Is it more important for me to correct their misstatements or to stay present and listen?
Would I rather be right or engage in genuine dialogue?
Am I judging or listening?
Learning to remain present and not get drawn into the right or wrong argument requires a willful intention to come out of the groove of an old habit. Typically, in a contentious discussion or argument defending oneself is a trigger reaction. We react defensively and then in turn blame or attack. This type of exchange seems mindless and bears little chance of success. Both people feel invalidated and the chasm between the two only widens.
Yet, even in the worst of adversarial encounters, there are a few charges that might make sense to us. However, our thoughts filter these out as we seek to bolster our argument and not detract from it. Having done so, we remain mired in the ping-pong match that takes us nowhere and invalidates one another. Read more
Those of us old enough to remember vinyl records-notwithstanding their recent comeback-might recall that when there was a scratch on the album, the needle sometimes got stuck in the groove. The same music or lyric would keep repeating as the tone arm couldn’t navigate into the next groove. Our thoughts have a similar habit as […]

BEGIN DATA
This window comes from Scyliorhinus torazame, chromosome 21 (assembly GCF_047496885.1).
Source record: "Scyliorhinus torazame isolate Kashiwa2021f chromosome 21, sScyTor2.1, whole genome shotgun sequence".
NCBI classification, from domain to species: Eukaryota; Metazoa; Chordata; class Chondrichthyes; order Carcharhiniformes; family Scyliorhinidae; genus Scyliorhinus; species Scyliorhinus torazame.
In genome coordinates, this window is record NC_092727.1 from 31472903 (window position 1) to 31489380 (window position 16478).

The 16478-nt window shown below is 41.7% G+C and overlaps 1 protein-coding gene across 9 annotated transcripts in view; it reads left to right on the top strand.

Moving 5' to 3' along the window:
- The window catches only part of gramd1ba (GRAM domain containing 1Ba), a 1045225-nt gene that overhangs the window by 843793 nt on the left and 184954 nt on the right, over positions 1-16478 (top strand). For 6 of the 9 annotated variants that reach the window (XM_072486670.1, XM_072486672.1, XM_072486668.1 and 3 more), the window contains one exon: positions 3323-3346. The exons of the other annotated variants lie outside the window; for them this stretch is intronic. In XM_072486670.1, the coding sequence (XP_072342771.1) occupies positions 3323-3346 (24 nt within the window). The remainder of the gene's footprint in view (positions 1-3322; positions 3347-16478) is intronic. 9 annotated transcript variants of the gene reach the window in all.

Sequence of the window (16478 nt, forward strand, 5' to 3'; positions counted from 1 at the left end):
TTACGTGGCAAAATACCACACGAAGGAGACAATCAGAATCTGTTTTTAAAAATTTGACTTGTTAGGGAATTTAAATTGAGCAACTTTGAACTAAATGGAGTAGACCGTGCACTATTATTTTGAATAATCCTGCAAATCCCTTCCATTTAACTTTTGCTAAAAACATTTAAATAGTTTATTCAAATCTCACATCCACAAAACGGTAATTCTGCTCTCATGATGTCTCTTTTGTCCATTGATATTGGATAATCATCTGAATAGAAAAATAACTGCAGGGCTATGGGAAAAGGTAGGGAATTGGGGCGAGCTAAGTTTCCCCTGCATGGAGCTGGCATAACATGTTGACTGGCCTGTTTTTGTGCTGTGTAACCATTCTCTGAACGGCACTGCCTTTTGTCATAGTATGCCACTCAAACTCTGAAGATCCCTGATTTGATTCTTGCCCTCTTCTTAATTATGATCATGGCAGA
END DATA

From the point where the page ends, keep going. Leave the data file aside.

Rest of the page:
In any given year approximately 40 million Americans will suffer from a debilitating encounter with anxiety. Over the course of your lifetime, there’s a 25% chance you’ll experience a diagnosable anxiety disorder. This is such a staggering rate of affliction. It appears we’ve adapted to a new norm—one of mass disquiet. We have become habituated […]
Many years ago, I’d often fall into a recurring disagreement with my former wife. At bedtime I’d frequently find myself saying, “It’s hot in here.” She’d respond, “No it’s not, it’s cold. ‘’ This led to a frustrating ,mind-numbing back and forth that went nowhere. It took quite some time until I reached a […]